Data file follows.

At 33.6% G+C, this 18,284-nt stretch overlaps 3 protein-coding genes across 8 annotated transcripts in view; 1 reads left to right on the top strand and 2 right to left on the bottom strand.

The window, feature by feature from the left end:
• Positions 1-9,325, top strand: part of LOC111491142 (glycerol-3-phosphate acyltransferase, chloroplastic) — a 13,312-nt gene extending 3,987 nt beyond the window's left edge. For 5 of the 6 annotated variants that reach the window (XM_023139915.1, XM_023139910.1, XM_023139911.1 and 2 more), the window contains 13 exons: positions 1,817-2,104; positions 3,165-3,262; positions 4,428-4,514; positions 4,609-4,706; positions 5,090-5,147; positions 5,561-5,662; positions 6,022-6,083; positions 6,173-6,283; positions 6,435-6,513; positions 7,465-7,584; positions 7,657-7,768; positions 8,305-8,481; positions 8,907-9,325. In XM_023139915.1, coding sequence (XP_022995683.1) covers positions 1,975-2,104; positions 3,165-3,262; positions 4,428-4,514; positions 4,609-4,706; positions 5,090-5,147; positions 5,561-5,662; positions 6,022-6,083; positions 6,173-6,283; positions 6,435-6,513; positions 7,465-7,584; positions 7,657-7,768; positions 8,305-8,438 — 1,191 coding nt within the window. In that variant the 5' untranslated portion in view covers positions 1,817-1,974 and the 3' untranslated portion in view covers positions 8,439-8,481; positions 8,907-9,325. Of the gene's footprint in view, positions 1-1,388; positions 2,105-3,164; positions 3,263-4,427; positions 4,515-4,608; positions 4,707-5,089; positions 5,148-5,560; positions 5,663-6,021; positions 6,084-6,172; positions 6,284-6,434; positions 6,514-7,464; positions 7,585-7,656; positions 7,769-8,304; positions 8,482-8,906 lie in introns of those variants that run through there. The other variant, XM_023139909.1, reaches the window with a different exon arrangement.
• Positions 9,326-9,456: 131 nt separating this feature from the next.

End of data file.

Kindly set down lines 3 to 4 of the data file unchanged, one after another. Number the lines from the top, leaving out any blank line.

• Positions 1-9,325, top strand: part of LOC111491142 (glycerol-3-phosphate acyltransferase, chloroplastic) — a 13,312-nt gene extending 3,987 nt beyond the window's left edge. For 5 of the 6 annotated variants that reach the window (XM_023139915.1, XM_023139910.1, XM_023139911.1 and 2 more), the window contains 13 exons: positions 1,817-2,104; positions 3,165-3,262; positions 4,428-4,514; positions 4,609-4,706; positions 5,090-5,147; positions 5,561-5,662; positions 6,022-6,083; positions 6,173-6,283; positions 6,435-6,513; positions 7,465-7,584; positions 7,657-7,768; positions 8,305-8,481; positions 8,907-9,325. In XM_023139915.1, coding sequence (XP_022995683.1) covers positions 1,975-2,104; positions 3,165-3,262; positions 4,428-4,514; positions 4,609-4,706; positions 5,090-5,147; positions 5,561-5,662; positions 6,022-6,083; positions 6,173-6,283; positions 6,435-6,513; positions 7,465-7,584; positions 7,657-7,768; positions 8,305-8,438 — 1,191 coding nt within the window. In that variant the 5' untranslated portion in view covers positions 1,817-1,974 and the 3' untranslated portion in view covers positions 8,439-8,481; positions 8,907-9,325. Of the gene's footprint in view, positions 1-1,388; positions 2,105-3,164; positions 3,263-4,427; positions 4,515-4,608; positions 4,707-5,089; positions 5,148-5,560; positions 5,663-6,021; positions 6,084-6,172; positions 6,284-6,434; positions 6,514-7,464; positions 7,585-7,656; positions 7,769-8,304; positions 8,482-8,906 lie in introns of those variants that run through there. The other variant, XM_023139909.1, reaches the window with a different exon arrangement.
• Positions 9,326-9,456: 131 nt separating this feature from the next.